2. Harris’ theological method is not proof-texting. He discusses biblical texts with a good eye for their texture, and also how they contribute to an overall theology. In his own words, he ‘explores how the Bible’s creation texts may be integrated into modern discussions in the science–theology field, first by discussing ways of understanding the scientific framework of the biblical texts, and then the theological framework‘ (p.83). He is not trying to align his exegesis to a previously determined conclusion, but rather seeking to survey the theological ‘lie of the land’ before picking the best trail across it. He is guided by a good Christian theo-logic that appreciates revelation, Trinitarian theology, soteriology, and eschatology. His conclusion is that the Bible has many complex things to say about creation and the creator. Each of these complexities needs to be appreciated and understood rather than flattened out into a single homogeneous notion. Only then can we bring the Bible into dialogue with science in a fruitful way.
  3. Harris’ handling of scripture is rational, respectful, and riveting. He knows his biblical scholarship and his theology. And because of the first two points above, his discussion is able to blaze some new trails that are productive and profound. Not everyone will agree with some of the ideas he puts forward, but I don’t think Christians can ignore what he says either. He exposes some key flaws in previous thinking that need to be addressed. Harris pushes into new directions, but not for novelty’s sake. He is, rather, seeking to move in the direction that the Bible itself suggests, and seeing how these new directions intersect with science. He is not being a radical—he’s being reasonable.

Mark Harris

I particularly liked Harris’ exploration of the concepts of creatio ex nihilo (creation out of nothing), creatio continua (ongoing creation), and creatio ex vetere (creation out of the old). He sees creatio ex nihilo as a necessary theological conclusion, but not the end of creational discussion. The fact of creatio ex nihilo means that God created a world that is other than him, and therefore not divine. It is, rather, wholly contingent for its being on him. This therefore critiques the concept of Deism (the notion that God created in the beginning, but takes no further part in creation), and necessitates creatio continua—God’s ongoing acts of creation in sustaining and propagating life and the universe. This concept opens the door for a dialogue with evolutionary biology, though Harris recognises that there are difficulties in this dialogue that aren’t easy to digest. Then, on the basis of the death and resurrection of Christ, Harris talks about creatio ex vetere—creating something new out of the old. This is the essential redemptive dynamic involved in framing an understanding of the age to come. Eschatology thus becomes an important factor in considering the nature of creation and should act as a guiding concept in any dialogue between theology and evolutionary science. He does not want to collapse the supernatural act of God into a scientific naturalism, but nor does he want to sideline science. Rather, he sees science as offering valid, though incomplete and constantly updating, perceptions of the world that God has created, sustains, and will ultimately redeem. And though science creates difficult theological questions, Harris’ three concepts of creation provide some good stakes in the ground for focusing the dialogue. For example, the possibility of death and suffering in a ‘good’ world, as proposed by evolutionary biology, should be informed by the nature of life as contingent rather than perfect, and redemption as regenerative. It may not solve all the difficulties, but it certainly moves the discussion beyond an apparent impasse. It gets us to consider the nature of God and the nature of creation, rather than judge the issue purely on how closely it approximates a biblical text.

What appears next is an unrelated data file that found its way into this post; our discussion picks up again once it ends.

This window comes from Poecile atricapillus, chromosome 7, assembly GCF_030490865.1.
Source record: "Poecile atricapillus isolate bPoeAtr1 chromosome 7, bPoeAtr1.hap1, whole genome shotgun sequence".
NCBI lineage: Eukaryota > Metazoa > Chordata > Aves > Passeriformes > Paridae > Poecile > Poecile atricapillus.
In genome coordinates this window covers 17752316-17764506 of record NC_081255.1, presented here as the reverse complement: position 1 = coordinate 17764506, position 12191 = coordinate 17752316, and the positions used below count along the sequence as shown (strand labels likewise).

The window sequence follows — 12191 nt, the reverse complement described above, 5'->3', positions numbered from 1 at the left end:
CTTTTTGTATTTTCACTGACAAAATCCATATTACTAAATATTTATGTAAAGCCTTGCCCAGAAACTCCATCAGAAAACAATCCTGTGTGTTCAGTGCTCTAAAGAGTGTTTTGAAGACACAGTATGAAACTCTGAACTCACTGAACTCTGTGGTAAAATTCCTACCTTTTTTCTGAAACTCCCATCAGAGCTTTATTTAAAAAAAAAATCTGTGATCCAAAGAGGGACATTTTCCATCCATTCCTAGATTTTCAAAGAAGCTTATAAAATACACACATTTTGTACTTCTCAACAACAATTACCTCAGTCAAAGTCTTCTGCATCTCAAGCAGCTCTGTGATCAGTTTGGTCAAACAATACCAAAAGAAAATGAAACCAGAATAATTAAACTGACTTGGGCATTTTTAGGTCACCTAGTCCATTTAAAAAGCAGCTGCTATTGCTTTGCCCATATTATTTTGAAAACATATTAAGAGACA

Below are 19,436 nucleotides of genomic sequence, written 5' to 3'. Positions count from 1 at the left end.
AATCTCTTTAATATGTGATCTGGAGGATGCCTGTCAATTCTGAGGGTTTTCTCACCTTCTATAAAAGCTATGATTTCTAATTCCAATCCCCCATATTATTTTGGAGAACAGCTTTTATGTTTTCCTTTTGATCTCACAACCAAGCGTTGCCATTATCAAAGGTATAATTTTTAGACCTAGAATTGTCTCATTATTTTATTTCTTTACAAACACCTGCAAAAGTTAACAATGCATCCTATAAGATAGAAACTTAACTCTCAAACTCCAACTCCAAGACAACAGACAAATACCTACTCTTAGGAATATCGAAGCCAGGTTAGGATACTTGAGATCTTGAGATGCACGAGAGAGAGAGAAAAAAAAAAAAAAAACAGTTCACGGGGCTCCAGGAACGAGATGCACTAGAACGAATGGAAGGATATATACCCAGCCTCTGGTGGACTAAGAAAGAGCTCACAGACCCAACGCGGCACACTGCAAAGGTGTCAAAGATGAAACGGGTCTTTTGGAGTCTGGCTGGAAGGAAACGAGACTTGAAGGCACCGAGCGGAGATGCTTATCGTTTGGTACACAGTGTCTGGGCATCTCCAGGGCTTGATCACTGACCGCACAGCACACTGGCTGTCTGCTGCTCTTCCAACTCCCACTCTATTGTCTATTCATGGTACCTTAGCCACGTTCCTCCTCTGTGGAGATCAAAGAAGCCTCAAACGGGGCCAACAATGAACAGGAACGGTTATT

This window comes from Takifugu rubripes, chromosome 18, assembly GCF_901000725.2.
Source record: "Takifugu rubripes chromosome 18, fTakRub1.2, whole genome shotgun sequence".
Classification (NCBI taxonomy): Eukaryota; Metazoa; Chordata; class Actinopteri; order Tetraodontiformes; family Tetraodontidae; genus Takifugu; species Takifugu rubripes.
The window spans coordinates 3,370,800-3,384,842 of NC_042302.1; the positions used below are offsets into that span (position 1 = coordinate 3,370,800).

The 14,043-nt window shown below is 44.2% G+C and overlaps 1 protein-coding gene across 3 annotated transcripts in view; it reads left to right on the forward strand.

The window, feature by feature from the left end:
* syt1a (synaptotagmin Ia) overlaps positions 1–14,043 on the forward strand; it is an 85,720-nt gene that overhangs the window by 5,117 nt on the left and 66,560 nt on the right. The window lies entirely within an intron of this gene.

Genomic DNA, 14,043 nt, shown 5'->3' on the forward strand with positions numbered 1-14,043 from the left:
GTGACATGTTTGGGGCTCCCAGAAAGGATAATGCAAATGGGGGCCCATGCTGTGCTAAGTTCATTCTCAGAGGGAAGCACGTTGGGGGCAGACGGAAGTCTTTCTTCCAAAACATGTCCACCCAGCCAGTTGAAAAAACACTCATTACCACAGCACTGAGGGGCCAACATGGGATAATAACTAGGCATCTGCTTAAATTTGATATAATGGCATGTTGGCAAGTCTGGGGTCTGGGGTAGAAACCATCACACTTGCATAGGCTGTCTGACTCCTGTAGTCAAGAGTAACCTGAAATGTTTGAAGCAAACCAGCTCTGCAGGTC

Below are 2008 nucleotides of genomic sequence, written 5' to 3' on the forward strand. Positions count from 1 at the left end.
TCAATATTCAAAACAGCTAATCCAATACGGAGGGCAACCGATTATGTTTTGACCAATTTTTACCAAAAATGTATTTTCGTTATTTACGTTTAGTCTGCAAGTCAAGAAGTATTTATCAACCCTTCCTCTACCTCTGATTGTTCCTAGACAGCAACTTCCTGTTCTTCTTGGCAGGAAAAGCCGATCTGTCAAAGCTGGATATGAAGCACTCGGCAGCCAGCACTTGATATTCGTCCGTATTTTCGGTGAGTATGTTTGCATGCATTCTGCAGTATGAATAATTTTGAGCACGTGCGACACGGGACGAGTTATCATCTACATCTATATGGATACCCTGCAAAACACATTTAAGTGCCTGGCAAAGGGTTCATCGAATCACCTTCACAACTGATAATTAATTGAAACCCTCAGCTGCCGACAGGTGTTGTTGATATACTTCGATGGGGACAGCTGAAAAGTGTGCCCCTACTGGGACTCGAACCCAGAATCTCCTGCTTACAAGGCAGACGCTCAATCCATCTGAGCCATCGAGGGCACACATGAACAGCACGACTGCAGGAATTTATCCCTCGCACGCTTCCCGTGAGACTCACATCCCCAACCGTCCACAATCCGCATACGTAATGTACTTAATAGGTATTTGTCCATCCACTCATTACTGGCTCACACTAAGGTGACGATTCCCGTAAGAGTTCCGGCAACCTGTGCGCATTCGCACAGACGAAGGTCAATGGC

Some further quotable quotes:

If the science-religion dialogue has proceeded with little engagement so far with Scripture then that is perhaps because Scripture’s cutting edge has not been brought to bear with sufficient accuracy (Heb 4:12). [p.9]

 

These texts [in Genesis] may be controversial in our modern times, but they are of enormous significance to the Bible, since they set out basic features of its worldview…If we fail to appreciate this point, and unthinkingly impose our own worldview on the text, we will quickly misunderstand them, along with their claims about key worldview issues such as cosmology, (ancient) science, and the human condition and its relationship with the Creator and other creatures. Without awareness of this point, we will learn relatively little from the texts. [pp.56–57]

 

[S]cience has played an important part in renewing appreciation of biblical ideas of creation, even if it is unable to shed much direct light on these ideas themselves. Ultimately the texts say rather little about the physical makeup of the world, but much about God’s creative relationship with it and about who God is. [p.186]

In short, this book is profound and intensely thought provoking. Any Christian discussion of creation and science should be engaging with Harris from now on. It’s not always an easy read, because the subject matter is complex. However, it is a very worthwhile read. I particularly recommend that Christians read this book immediately after reading John Walton’s The Lost World of Genesis One: Ancient Cosmology and the Origins Debate (Downers Grove: IVP, 2010).